Written with passion and precision, this powerful revisioning of an American icon will forever alter the way we see Theodore Roosevelt and his political legacy.

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28 of 41 people found the following review helpful By A Customer on September 22, 2003
Format: Hardcover
This is absolutely the most scandalous, revisionist, psyco-babble, biography I have ever encountered. TR's life, utterances, and actions are consistently taken out of context, as are those of his contemporaries.
The author psycho-analyzes TR by present day values, making him sound like a hopeless warmongering deviant, anti-feminist, racist, and a cruel father who drove a 10-year old TR jr. to a nervous breakdown.
She quotes "experts" whose credentials are not established, and totally fails to grasp TR's pivotal role in establishing his crendentials as a progressive, polymath genius, who authored 38 books, thousands of magazine articles, and wrote 18 million words in his comparatively short life.
Nowhere does she give him credit for any of his lasting accomplishments such as the aggressive application of the Sherman Anti-Trust Act, the Pure Food and Drug Act,the creation of a world class navy, the Panama Canal, the creation of our incomparable system of national parks and monuments...the list is endless. Instead she focuses on his imperial ambitions (TR did not want American colonies!!) and his "blood thirsty" propensities!
This book is so biased, so defective, so pitifully "PC" that is does not warrant purchase by any reasonable student of history. I pity her students at Wake Forest.
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9 of 16 people found the following review helpful By Panopticonman on December 10, 2003
Format: Hardcover
In ROUGH RIDER IN THE WHITE HOUSE Sarah Watts unravels the contradictory strands of Theodore Roosevelt's character, a character forged at the first flexing of America's imperial muscle, and in so doing uncovers the roots of the United States' bipolar political discourse of the twentieth century. She amply proves her thesis that "Although Roosevelt was progressive and optimistic his political vision encompassed his darker, emotional, anti-liberal worldview of men and nations struggling against the forces of evil" (page 2).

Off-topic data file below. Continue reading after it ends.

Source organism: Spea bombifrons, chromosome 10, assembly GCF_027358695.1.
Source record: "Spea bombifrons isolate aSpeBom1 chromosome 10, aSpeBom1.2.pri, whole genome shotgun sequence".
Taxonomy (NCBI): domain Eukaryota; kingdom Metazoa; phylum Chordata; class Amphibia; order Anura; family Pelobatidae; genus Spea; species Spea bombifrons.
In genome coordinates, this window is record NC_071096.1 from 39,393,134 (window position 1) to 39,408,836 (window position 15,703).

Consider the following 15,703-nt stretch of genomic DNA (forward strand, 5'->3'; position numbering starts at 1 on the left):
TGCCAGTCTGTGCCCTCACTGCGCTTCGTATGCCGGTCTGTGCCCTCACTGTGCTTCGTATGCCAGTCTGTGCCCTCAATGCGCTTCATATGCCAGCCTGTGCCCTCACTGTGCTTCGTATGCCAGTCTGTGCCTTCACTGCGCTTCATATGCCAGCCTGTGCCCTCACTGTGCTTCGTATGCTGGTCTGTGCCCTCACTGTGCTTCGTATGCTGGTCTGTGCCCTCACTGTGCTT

This political vision would serve, and to an unlikely extent, still serves as America's domestic and foreign policy, she suggests. Watts makes this argument implicitly throughout most of the work, however, late in the book she does allow this ghost assertion to manifest itself: "For the remainder of the twentieth century, modernism continued to deprived men of viable lives and to force them into compromises that many consider feminizing and emasculating. As the middle class searched for meaning in a world of bureaucracy and consumerism, and as purchasing power and real wages began their long decline after 1972, men still needed a muscular proving ground on which to inscribe their anti-modern revolt, and the appeal of violence on an official level never diminshed" (page 240).
Indeed, she suggests that the conservative backlash of the past 25 years has borrowed much of the bellicose rhetoric and militaristic ethos of Roosevelt, as well as the sorting of citizens into the deserving and undeserving groups by wealth, ethnic and racial background, and social position. As Watts says with respect to non-white, non Anglo-Saxon males, "Roosevelt's exclusionary language had helped to create an intolerant social milieu and a punitive psychological one" (page 240).
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9 of 16 people found the following review helpful By Jim Bridger on December 17, 2004
Format: Hardcover
Having read only brief publications about TR, I can only claim partial qualification for this review. That said, I found this book to be highly insulting and disrespectful to the memory of Theodore Roosevelt. The author paints a picture of a man that was emotionally disturbed at best. How can she come to such far fetched conclusions when she has never even spoken to the man? The analytical process the author uses is abstract. Nearly every page is filled with modern feminist language that I found to be very out of place in a book that is supposed to be about an important American icon.

I'm truly sorry and ashamed that I even picked up this book, let alone read it. This is revisionism at it's most rank.